At the stroke of midnight, local time, on June 30, 1997, Hong Kong became a special administrative region of the People’s Republic of China, after more than 150 years as a British colony. Hong Kong was ceded to Great Britain when Great Britain defeated China in the First Opium War (1839-1842). Under the Sino-British Joint Declaration (1984), Great Britain agreed to return all of Hong Kong to China in 1997. Presented here are excerpts from a translation of the speech made by Chinese President Jiang Zemin at the flag-changing ceremony.
The national flag of the People's Republic of China and the regional flag of the Hong Kong Special Administrative Region of the People's Republic of China have now solemnly risen over this land.… This is both a festival for the Chinese nation and a victory for the universal cause of peace and justice.
Thus, July 1, 1997, will go down in the annals of history as a day that merits eternal memory. The return of Hong Kong to the motherland after going through a century of vicissitudes indicates that from now on, the Hong Kong compatriots have become true masters of this Chinese land and that Hong Kong has now entered a new era of development.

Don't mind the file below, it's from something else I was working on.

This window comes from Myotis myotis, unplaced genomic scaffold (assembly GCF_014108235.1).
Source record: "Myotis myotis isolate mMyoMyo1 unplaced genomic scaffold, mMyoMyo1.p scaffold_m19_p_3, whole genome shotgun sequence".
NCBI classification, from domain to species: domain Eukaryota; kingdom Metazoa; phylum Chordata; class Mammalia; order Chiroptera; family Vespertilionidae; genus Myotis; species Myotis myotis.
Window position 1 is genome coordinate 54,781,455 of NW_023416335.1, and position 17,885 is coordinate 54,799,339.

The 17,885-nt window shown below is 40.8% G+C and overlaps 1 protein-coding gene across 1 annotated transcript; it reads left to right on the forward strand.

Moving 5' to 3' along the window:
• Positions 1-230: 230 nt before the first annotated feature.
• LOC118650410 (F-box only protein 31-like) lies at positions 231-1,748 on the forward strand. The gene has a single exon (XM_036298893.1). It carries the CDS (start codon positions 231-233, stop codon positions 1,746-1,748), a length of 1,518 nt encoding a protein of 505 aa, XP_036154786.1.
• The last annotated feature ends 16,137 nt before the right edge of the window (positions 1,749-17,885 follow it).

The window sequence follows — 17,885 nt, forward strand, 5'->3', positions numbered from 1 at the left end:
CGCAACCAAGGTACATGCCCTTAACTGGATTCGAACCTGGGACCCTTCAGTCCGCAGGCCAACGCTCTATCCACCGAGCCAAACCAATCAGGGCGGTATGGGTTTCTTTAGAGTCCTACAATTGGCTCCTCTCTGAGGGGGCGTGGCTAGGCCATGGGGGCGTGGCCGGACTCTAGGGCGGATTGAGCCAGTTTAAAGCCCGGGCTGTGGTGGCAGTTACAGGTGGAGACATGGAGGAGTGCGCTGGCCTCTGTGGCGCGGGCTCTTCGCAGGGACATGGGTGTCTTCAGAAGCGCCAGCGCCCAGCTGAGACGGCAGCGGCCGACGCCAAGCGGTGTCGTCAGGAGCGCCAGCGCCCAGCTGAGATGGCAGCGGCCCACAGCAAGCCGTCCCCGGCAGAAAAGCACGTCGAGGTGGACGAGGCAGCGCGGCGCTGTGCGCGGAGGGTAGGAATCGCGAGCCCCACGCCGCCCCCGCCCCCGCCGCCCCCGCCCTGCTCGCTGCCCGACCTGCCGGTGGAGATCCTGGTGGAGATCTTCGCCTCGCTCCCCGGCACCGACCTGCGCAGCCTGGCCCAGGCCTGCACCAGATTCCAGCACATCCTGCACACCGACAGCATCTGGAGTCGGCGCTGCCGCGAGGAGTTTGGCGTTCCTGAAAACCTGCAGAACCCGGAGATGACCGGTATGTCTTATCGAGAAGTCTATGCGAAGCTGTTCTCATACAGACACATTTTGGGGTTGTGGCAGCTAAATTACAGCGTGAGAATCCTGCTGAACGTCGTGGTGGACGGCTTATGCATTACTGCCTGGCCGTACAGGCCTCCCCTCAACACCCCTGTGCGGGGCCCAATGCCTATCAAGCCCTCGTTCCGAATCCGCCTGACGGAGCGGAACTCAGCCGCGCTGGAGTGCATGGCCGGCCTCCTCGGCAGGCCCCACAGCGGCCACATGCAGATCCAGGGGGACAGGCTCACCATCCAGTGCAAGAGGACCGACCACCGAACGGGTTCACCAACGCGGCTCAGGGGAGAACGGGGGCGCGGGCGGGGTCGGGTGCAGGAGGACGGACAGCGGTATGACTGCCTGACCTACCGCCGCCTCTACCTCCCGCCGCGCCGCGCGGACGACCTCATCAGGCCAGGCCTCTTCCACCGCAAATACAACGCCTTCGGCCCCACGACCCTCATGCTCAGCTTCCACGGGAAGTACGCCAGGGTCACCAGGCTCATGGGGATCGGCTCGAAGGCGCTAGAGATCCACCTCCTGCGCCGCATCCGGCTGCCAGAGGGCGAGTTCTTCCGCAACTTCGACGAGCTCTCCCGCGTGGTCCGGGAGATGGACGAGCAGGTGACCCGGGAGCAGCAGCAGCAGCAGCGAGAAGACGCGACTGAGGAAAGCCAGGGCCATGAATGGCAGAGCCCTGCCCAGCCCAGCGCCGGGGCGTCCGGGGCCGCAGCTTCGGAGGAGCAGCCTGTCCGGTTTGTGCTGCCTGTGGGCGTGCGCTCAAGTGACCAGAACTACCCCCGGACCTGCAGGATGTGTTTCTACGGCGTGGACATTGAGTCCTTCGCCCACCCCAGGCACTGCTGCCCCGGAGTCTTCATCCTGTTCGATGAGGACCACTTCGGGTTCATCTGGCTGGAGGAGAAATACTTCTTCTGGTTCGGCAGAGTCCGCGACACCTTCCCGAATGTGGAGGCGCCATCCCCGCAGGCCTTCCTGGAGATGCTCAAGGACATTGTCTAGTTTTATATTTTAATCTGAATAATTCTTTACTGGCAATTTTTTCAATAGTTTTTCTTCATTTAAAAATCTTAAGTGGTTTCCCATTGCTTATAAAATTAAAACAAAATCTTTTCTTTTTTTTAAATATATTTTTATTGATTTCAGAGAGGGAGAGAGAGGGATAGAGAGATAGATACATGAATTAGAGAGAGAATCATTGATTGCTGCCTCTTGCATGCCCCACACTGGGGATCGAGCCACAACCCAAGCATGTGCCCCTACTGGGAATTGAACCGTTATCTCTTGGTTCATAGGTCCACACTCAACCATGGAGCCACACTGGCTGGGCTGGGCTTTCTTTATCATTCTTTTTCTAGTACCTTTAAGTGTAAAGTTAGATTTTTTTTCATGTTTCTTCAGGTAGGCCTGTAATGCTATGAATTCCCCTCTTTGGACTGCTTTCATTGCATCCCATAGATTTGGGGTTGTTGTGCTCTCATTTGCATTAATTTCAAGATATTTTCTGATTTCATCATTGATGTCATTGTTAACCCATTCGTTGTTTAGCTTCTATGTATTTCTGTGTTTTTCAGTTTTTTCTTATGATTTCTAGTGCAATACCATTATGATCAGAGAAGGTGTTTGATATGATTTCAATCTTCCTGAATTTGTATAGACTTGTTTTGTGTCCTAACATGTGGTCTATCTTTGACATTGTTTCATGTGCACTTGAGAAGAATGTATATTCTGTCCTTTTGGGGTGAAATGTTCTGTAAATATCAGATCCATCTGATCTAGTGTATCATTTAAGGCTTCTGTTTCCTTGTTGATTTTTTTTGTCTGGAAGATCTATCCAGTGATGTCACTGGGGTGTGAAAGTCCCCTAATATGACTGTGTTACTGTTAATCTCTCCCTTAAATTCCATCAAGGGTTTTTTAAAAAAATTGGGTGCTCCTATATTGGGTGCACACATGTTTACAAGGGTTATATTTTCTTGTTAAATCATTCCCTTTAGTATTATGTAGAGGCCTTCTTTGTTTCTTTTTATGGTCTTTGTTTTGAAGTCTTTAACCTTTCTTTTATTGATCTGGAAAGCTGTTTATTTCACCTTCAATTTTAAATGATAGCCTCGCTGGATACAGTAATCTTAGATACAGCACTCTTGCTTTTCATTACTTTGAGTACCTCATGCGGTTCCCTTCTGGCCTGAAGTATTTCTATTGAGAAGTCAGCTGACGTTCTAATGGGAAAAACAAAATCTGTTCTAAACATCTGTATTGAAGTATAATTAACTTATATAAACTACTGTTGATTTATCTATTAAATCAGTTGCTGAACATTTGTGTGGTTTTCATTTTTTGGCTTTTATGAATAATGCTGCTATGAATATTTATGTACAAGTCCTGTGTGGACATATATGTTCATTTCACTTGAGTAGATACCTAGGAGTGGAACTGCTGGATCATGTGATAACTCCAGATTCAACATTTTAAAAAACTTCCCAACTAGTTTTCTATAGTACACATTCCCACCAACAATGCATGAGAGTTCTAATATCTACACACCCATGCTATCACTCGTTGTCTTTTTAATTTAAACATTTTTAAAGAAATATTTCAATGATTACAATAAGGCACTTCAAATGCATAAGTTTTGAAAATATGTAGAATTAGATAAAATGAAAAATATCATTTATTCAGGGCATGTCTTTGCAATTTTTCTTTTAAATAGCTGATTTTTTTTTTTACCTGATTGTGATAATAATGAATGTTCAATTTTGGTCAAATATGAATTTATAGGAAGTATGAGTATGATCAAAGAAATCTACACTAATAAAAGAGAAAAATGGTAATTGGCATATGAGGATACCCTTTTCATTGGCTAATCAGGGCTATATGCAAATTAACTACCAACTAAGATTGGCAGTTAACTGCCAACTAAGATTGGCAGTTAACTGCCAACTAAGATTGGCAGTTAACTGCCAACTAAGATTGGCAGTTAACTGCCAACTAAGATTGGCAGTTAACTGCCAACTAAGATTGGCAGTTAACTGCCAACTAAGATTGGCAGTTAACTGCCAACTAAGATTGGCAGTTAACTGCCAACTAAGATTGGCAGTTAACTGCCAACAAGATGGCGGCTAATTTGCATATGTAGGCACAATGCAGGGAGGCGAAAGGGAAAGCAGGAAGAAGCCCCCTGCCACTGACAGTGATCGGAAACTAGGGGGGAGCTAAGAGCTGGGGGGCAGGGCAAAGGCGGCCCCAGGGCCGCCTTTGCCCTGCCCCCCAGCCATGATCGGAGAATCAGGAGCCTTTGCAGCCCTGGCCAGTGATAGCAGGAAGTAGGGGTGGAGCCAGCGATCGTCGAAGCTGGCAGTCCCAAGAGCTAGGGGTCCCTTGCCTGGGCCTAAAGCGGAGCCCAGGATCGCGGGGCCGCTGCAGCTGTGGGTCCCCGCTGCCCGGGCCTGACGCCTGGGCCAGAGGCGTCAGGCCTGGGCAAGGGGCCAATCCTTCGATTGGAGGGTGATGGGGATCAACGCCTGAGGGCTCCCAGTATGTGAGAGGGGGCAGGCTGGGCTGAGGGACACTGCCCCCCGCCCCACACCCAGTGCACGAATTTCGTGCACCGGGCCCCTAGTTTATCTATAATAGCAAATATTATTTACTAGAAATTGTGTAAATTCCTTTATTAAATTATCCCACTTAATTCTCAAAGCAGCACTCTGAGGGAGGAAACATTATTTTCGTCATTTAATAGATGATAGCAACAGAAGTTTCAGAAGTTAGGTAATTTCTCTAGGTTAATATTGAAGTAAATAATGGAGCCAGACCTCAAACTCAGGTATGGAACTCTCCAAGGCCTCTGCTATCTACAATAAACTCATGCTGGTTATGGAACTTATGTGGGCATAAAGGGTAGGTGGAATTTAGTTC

History will remember, former Chinese paramount leader, Mr. Deng Xiaoping for his creative concept of 'one country, two systems.' It is precisely along the course envisaged by this great concept that we have successfully resolved the Hong Kong question through diplomatic negotiations and finally achieved Hong Kong's return to the motherland….
On this solemn occasion, I wish to extend my cordial greetings and best wishes to the 6 million or more Hong Kong compatriots who have now returned to the embrace of the motherland.
After the return of Hong Kong, the Chinese government will unswervingly implement the basic policies of 'one country, two systems,' 'Hong Kong people administering Hong Kong,' and 'a high degree of autonomy' and keep the previous socioeconomic system and way of life of Hong Kong unchanged and its laws basically unchanged.